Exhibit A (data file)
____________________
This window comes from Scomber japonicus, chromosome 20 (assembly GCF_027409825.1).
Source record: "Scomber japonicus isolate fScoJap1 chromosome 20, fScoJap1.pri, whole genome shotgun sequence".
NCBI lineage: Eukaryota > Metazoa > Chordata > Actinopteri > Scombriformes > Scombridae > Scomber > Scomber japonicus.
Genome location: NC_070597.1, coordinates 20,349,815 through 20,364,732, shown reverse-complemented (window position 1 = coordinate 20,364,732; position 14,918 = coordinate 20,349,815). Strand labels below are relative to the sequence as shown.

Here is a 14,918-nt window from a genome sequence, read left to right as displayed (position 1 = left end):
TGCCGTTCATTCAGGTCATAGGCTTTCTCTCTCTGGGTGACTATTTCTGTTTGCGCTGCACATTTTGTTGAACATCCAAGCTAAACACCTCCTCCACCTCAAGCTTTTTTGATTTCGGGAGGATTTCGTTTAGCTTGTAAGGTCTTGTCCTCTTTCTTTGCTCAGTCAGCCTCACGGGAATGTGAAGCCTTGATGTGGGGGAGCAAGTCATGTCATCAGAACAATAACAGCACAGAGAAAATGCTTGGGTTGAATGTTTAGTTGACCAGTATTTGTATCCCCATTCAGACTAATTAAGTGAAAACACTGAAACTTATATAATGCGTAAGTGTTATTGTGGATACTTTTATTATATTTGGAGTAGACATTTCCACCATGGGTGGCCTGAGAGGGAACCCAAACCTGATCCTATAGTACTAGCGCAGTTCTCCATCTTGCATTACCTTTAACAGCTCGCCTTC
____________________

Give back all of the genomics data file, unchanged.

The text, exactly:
This window comes from Scomber japonicus, chromosome 20 (assembly GCF_027409825.1).
Source record: "Scomber japonicus isolate fScoJap1 chromosome 20, fScoJap1.pri, whole genome shotgun sequence".
NCBI lineage: Eukaryota > Metazoa > Chordata > Actinopteri > Scombriformes > Scombridae > Scomber > Scomber japonicus.
Genome location: NC_070597.1, coordinates 20,349,815 through 20,364,732, shown reverse-complemented (window position 1 = coordinate 20,364,732; position 14,918 = coordinate 20,349,815). Strand labels below are relative to the sequence as shown.

Here is a 14,918-nt window from a genome sequence, read left to right as displayed (position 1 = left end):
TGCCGTTCATTCAGGTCATAGGCTTTCTCTCTCTGGGTGACTATTTCTGTTTGCGCTGCACATTTTGTTGAACATCCAAGCTAAACACCTCCTCCACCTCAAGCTTTTTTGATTTCGGGAGGATTTCGTTTAGCTTGTAAGGTCTTGTCCTCTTTCTTTGCTCAGTCAGCCTCACGGGAATGTGAAGCCTTGATGTGGGGGAGCAAGTCATGTCATCAGAACAATAACAGCACAGAGAAAATGCTTGGGTTGAATGTTTAGTTGACCAGTATTTGTATCCCCATTCAGACTAATTAAGTGAAAACACTGAAACTTATATAATGCGTAAGTGTTATTGTGGATACTTTTATTATATTTGGAGTAGACATTTCCACCATGGGTGGCCTGAGAGGGAACCCAAACCTGATCCTATAGTACTAGCGCAGTTCTCCATCTTGCATTACCTTTAACAGCTCGCCTTC